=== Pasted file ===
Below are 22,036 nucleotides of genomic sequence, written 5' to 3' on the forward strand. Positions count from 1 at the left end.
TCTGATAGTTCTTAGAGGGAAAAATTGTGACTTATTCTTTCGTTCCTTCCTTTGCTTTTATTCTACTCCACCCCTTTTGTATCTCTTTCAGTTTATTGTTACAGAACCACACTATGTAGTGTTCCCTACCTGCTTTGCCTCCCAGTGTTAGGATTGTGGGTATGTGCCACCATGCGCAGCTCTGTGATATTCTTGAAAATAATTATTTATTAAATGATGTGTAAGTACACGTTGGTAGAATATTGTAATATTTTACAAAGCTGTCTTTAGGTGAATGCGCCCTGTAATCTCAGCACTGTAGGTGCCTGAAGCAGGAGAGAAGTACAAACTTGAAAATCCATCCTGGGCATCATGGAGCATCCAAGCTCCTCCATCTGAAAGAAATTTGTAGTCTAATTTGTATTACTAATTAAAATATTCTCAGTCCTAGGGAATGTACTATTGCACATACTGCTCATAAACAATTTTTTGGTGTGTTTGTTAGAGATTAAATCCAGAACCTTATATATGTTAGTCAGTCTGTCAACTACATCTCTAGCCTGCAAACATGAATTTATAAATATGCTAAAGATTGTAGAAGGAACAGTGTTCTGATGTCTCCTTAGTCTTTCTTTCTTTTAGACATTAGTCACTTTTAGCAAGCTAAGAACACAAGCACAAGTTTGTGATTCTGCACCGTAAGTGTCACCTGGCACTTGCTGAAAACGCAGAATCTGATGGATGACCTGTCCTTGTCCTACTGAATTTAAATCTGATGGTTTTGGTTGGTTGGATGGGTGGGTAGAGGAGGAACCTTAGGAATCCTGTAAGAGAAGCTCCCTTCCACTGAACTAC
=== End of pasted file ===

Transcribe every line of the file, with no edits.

Below are 22,036 nucleotides of genomic sequence, written 5' to 3' on the forward strand. Positions count from 1 at the left end.
TCTGATAGTTCTTAGAGGGAAAAATTGTGACTTATTCTTTCGTTCCTTCCTTTGCTTTTATTCTACTCCACCCCTTTTGTATCTCTTTCAGTTTATTGTTACAGAACCACACTATGTAGTGTTCCCTACCTGCTTTGCCTCCCAGTGTTAGGATTGTGGGTATGTGCCACCATGCGCAGCTCTGTGATATTCTTGAAAATAATTATTTATTAAATGATGTGTAAGTACACGTTGGTAGAATATTGTAATATTTTACAAAGCTGTCTTTAGGTGAATGCGCCCTGTAATCTCAGCACTGTAGGTGCCTGAAGCAGGAGAGAAGTACAAACTTGAAAATCCATCCTGGGCATCATGGAGCATCCAAGCTCCTCCATCTGAAAGAAATTTGTAGTCTAATTTGTATTACTAATTAAAATATTCTCAGTCCTAGGGAATGTACTATTGCACATACTGCTCATAAACAATTTTTTGGTGTGTTTGTTAGAGATTAAATCCAGAACCTTATATATGTTAGTCAGTCTGTCAACTACATCTCTAGCCTGCAAACATGAATTTATAAATATGCTAAAGATTGTAGAAGGAACAGTGTTCTGATGTCTCCTTAGTCTTTCTTTCTTTTAGACATTAGTCACTTTTAGCAAGCTAAGAACACAAGCACAAGTTTGTGATTCTGCACCGTAAGTGTCACCTGGCACTTGCTGAAAACGCAGAATCTGATGGATGACCTGTCCTTGTCCTACTGAATTTAAATCTGATGGTTTTGGTTGGTTGGATGGGTGGGTAGAGGAGGAACCTTAGGAATCCTGTAAGAGAAGCTCCCTTCCACTGAACTAC